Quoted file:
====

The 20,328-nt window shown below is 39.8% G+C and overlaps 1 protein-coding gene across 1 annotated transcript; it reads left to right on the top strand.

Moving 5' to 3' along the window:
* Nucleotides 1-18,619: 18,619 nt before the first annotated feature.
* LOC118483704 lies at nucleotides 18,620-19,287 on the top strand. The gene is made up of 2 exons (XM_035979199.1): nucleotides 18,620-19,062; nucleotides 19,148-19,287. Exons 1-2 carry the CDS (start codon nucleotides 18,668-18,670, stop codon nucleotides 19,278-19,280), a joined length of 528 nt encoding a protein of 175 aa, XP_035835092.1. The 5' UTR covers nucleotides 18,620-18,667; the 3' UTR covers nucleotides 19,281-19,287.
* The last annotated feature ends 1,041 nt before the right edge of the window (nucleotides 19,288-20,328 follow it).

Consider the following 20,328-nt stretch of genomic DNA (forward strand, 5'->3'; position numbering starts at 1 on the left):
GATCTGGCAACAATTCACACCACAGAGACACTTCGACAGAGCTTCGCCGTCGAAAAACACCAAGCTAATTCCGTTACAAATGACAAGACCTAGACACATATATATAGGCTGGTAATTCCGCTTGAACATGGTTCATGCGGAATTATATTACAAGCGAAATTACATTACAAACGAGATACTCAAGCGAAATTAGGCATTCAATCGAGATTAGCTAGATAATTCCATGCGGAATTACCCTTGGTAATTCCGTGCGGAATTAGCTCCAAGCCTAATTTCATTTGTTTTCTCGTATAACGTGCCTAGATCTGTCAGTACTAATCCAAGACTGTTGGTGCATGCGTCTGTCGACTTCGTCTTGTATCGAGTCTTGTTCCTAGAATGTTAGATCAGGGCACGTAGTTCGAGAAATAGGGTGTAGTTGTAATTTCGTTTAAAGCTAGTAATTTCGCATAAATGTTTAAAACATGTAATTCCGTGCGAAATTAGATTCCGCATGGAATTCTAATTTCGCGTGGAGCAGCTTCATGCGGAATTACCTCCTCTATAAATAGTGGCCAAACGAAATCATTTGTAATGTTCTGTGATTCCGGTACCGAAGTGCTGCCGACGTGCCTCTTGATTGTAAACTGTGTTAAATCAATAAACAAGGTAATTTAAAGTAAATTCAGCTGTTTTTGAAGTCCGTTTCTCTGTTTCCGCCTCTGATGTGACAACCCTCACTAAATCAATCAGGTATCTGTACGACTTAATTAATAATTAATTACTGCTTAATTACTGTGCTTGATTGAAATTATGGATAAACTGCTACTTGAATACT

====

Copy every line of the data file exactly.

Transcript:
The 20,328-nt window shown below is 39.8% G+C and overlaps 1 protein-coding gene across 1 annotated transcript; it reads left to right on the top strand.

Moving 5' to 3' along the window:
* Nucleotides 1-18,619: 18,619 nt before the first annotated feature.
* LOC118483704 lies at nucleotides 18,620-19,287 on the top strand. The gene is made up of 2 exons (XM_035979199.1): nucleotides 18,620-19,062; nucleotides 19,148-19,287. Exons 1-2 carry the CDS (start codon nucleotides 18,668-18,670, stop codon nucleotides 19,278-19,280), a joined length of 528 nt encoding a protein of 175 aa, XP_035835092.1. The 5' UTR covers nucleotides 18,620-18,667; the 3' UTR covers nucleotides 19,281-19,287.
* The last annotated feature ends 1,041 nt before the right edge of the window (nucleotides 19,288-20,328 follow it).

Consider the following 20,328-nt stretch of genomic DNA (forward strand, 5'->3'; position numbering starts at 1 on the left):
GATCTGGCAACAATTCACACCACAGAGACACTTCGACAGAGCTTCGCCGTCGAAAAACACCAAGCTAATTCCGTTACAAATGACAAGACCTAGACACATATATATAGGCTGGTAATTCCGCTTGAACATGGTTCATGCGGAATTATATTACAAGCGAAATTACATTACAAACGAGATACTCAAGCGAAATTAGGCATTCAATCGAGATTAGCTAGATAATTCCATGCGGAATTACCCTTGGTAATTCCGTGCGGAATTAGCTCCAAGCCTAATTTCATTTGTTTTCTCGTATAACGTGCCTAGATCTGTCAGTACTAATCCAAGACTGTTGGTGCATGCGTCTGTCGACTTCGTCTTGTATCGAGTCTTGTTCCTAGAATGTTAGATCAGGGCACGTAGTTCGAGAAATAGGGTGTAGTTGTAATTTCGTTTAAAGCTAGTAATTTCGCATAAATGTTTAAAACATGTAATTCCGTGCGAAATTAGATTCCGCATGGAATTCTAATTTCGCGTGGAGCAGCTTCATGCGGAATTACCTCCTCTATAAATAGTGGCCAAACGAAATCATTTGTAATGTTCTGTGATTCCGGTACCGAAGTGCTGCCGACGTGCCTCTTGATTGTAAACTGTGTTAAATCAATAAACAAGGTAATTTAAAGTAAATTCAGCTGTTTTTGAAGTCCGTTTCTCTGTTTCCGCCTCTGATGTGACAACCCTCACTAAATCAATCAGGTATCTGTACGACTTAATTAATAATTAATTACTGCTTAATTACTGTGCTTGATTGAAATTATGGATAAACTGCTACTTGAATACT